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SFO Runways  
User currently offlineMandargb From United States of America, joined Mar 2001, 195 posts, RR: 0
Posted (13 years 3 months 2 days 16 hours ago) and read 1818 times:

SFO has two runways approaching from the bay on the south. I think they are 28L and 28R

My questions
1] are both these runways used for landing and takeoff of widebodies (say 747s and 340s etc)
If not which is not used for takeoff and or landing?
Also are there any limitations on direction of landing on these runways?

2] There are runways which are cross to these runways (takeoff toward oakland)
Are these used for widebodies as wel ?
If no then which one is used? and in which direction.

12 replies: All unread, jump to last
 
User currently offlineFlygga From , joined Dec 1969, posts, RR:
Reply 1, posted (13 years 3 months 2 days 14 hours ago) and read 1701 times:

#1. Both runways are used by all types of landing and departing aircraft.

#2. Yes widebodies do use these runways (1L/19R 1R/19L, however the heaviest flights (ones bound for Asia and Europe) usually use the 28's for departure since they are longer.

Under normal conditions at SFO, all arrivals use 28L/28R and most departures use 1L/1R, with the heavy jumbos using 28L/28R for departure. SFO tends to get windy in the afternoons and if the winds get up above 15-20kts they will start using the 28's for all departures as well as arrivals. In the winter when the winds shift as storm fronts approach, the normal operation is arrivals on 19L/19R and departures on 10L/10R. The rare operations are when they use 1L/1R or 10L/10R for arrivals. The winds have to be just right and it normally happens only once or twice a year.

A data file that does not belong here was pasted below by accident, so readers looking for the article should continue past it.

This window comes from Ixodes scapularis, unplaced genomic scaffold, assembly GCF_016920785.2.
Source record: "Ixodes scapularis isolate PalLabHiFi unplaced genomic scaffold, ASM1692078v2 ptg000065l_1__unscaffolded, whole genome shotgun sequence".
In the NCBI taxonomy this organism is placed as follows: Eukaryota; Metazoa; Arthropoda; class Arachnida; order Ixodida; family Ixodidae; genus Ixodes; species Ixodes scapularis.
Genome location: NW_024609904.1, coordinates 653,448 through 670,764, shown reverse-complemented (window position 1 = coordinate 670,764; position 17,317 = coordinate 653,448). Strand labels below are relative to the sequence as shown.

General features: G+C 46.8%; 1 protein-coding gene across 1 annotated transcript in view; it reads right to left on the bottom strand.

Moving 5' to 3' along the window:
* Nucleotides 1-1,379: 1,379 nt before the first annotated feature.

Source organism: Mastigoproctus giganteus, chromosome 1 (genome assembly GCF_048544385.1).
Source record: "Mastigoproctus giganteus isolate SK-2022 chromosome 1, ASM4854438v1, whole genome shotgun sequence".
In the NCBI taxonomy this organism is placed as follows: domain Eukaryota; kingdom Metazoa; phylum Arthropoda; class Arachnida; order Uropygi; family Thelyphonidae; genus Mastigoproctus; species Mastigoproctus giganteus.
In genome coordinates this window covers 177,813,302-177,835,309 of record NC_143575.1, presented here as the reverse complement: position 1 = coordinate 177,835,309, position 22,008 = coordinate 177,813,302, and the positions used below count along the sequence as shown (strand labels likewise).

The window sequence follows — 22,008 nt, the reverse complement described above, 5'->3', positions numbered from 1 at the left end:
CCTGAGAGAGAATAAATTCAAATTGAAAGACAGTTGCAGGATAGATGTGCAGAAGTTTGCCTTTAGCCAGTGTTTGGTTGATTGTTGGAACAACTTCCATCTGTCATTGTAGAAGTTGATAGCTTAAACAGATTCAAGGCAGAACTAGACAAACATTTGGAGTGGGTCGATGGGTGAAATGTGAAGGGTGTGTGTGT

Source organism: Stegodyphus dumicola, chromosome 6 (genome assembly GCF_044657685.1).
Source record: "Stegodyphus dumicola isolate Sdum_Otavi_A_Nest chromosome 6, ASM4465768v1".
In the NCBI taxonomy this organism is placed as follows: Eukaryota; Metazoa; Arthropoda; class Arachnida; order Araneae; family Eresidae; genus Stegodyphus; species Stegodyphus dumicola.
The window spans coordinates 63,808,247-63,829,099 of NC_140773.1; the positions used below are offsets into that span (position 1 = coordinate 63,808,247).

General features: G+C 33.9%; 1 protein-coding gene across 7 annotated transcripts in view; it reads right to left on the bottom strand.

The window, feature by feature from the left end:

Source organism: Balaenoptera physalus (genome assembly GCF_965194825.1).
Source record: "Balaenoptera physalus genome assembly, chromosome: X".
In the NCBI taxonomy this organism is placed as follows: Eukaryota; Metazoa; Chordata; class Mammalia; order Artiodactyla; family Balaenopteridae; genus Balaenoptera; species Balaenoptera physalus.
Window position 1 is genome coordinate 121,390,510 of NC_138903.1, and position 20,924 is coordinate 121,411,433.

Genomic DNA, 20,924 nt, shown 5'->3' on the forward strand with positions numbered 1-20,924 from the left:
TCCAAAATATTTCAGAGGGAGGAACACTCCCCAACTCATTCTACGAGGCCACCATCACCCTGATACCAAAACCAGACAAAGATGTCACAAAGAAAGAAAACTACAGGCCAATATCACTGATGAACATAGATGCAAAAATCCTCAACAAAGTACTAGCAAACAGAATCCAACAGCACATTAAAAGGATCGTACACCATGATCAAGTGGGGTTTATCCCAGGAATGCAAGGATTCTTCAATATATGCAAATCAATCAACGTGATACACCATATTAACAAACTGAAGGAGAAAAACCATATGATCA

Richard Silagi


User currently offlineTimz From United States of America, joined Sep 1999, 6835 posts, RR: 6
Reply 2, posted (13 years 3 months 2 days 14 hours ago) and read 1676 times:

All four runways handle widebodies.

By far the most common pattern is arrivals on 28L/28R and departures on 1L/1R, except that some departures need more runway so they use 28L/28R.
Arrivals from the east ordinarily use 28R, arrivals from the south and west ordinarily get 28L, and arrivals from the north (and Europe and the Orient) coming in over the Point Reyes VOR might get vectored to either of the 28s, presumably based on which arrival stream (from the east, or from the south) has a handier gap.

Runway 1R is officially 8900 ft, so some departures to Europe use it, but almost all Orient (and most Europe) departures use 28L (10600 ft) or 28R (11870 ft). As they're taxiing out the tower will likely ask them whether they can use 28L or not; if they can they likely will, but many pilots request (and get) 28R.

As you would expect runway 1L is usually used by the departures that are going to turn left after takeoff to head down the coast-- which, as it happens, very few widebodies do. But I've seen Nippon Cargo 747s to LAX take off on 1L (which is officially 7000 ft, but actually around 7700 ft).

When the wind changes widebodies land on 19L-- can't say how often one accepts a landing on 19R. Widebodies have been known to depart from both 19L and 19R on rare occasions.

Far as I know widebodies can land or take off from either 10L or 10R.



User currently offlineZionstrat From United States of America, joined Apr 2001, 226 posts, RR: 0